• Our library allows using any type key that comes with an injective to_int function, instead of requiring key = int.
  • We support generic (heterogeneous) types for keys/elements.
  • We support operations between sets and maps of different types.
  • We use a big-endian representation, allowing easy access to min/max elements of maps and trees.
  • Our interface and implementation tries to maximize the sharing between different
    versions of the tree, and to benefit from this memory sharing. Theirs do not.
  • These libraries work with older version of OCaml (>= 4.05 I believe), whereas
    ours requires OCaml >= 4.14
  • Our keys are limited to positive integers.


Additionally, there is a dependent map library: dmap. It allows creating type safe dependent maps similar to our heterogeneous maps. However, its maps aren’t Patricia trees. They are binary trees build using a (polymorphic) comparison function, similarly to the maps of the standard library. Another difference is that the type of values in the map is independent of the type of the keys, allowing keys to be associated with different values in different maps. i.e. we map 'a key to any ('a, 'b) value type, whereas dmap only maps 'a key to 'a.

dmap also works with OCaml >= 4.12, whereas we require OCaml >= 4.14.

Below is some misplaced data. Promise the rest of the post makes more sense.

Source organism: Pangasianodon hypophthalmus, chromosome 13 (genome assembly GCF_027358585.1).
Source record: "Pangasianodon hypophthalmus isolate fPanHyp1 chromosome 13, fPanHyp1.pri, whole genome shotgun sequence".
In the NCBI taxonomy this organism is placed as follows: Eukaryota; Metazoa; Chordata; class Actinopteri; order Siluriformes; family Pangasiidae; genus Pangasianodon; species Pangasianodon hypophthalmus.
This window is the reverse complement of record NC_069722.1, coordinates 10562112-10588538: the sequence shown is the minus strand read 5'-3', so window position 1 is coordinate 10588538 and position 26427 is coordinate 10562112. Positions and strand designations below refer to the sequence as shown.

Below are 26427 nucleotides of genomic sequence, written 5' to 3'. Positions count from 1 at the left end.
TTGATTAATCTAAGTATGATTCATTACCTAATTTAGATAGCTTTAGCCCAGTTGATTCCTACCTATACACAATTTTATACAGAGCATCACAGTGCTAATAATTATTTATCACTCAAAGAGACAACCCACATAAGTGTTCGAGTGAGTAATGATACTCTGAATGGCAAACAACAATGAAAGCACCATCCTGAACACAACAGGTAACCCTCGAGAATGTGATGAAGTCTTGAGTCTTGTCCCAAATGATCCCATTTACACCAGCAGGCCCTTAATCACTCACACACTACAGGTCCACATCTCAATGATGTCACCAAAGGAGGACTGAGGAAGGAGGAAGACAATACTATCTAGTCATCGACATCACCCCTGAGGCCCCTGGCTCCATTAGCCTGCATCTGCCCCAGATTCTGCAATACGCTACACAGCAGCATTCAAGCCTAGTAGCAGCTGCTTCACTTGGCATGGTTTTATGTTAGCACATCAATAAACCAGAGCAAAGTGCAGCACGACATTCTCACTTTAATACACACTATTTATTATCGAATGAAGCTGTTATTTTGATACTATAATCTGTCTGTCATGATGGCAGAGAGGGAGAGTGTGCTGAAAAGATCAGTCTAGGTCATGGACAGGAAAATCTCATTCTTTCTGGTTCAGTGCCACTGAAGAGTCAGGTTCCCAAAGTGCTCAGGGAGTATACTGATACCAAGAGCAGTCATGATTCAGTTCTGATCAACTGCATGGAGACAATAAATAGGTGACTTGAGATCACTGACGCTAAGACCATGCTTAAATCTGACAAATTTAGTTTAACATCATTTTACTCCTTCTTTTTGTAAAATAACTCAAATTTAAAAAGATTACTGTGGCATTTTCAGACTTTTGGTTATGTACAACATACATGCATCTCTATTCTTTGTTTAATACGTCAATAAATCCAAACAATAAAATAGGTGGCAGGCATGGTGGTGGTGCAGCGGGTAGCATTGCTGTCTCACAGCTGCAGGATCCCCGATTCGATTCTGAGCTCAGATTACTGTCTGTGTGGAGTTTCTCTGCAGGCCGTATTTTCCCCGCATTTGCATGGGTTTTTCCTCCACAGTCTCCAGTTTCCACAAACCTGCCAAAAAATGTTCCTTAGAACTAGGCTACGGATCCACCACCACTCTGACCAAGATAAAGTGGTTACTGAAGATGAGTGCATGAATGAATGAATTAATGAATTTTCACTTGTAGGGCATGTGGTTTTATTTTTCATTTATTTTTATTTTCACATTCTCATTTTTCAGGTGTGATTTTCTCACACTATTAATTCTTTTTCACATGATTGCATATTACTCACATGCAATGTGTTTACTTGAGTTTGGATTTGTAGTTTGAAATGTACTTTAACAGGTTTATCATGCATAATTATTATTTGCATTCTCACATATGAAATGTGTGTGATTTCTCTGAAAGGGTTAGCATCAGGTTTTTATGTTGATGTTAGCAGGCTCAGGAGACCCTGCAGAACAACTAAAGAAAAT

This library, developped by Dorian and me, was extracted from the Codex static analyzer, which was recently open sourced (and in a phase where we are writing documentation before doing a public announcement). For this reason, this library is particularly useful to implement efficient environments in an abstract interpreter (the performance of the merge is in O(log(n)*d), where n is the number of bindings and d the number of mappings that differ between the two maps, instead of the O(n) cost of the OCaml standard Map based on AVL trees.


Last time I was into integer keys, I got into feeling that we should deeply study a paper “Comparing Integer Data Structures for 32 and 64-bit Keys”. Authors have a benchmarks suite and a paper PDF in Github.

Also I found over the internet the implementations where guys are using “fat” nodes and pop count to select a right child to continue lookup (in Haskell).

Could you position your implementation with approaches from the paper and Haskell ones?

Thanks a lot @dlesbre and @Matthieu_Lemerre for releasing this library!

I have a question for you: are your sets and maps themselves hash-consed? If not, do you have plans to implement this?
(This would allow to have a constant-time equality test, save memory, and enable memoization for functions that manipulates such maps and sets!)

Minor correction when comparing with dmap (which I’m the author of).
It is correct that dmap does not implement maps from keys of type 'a key to values of type ('a, 'b) value.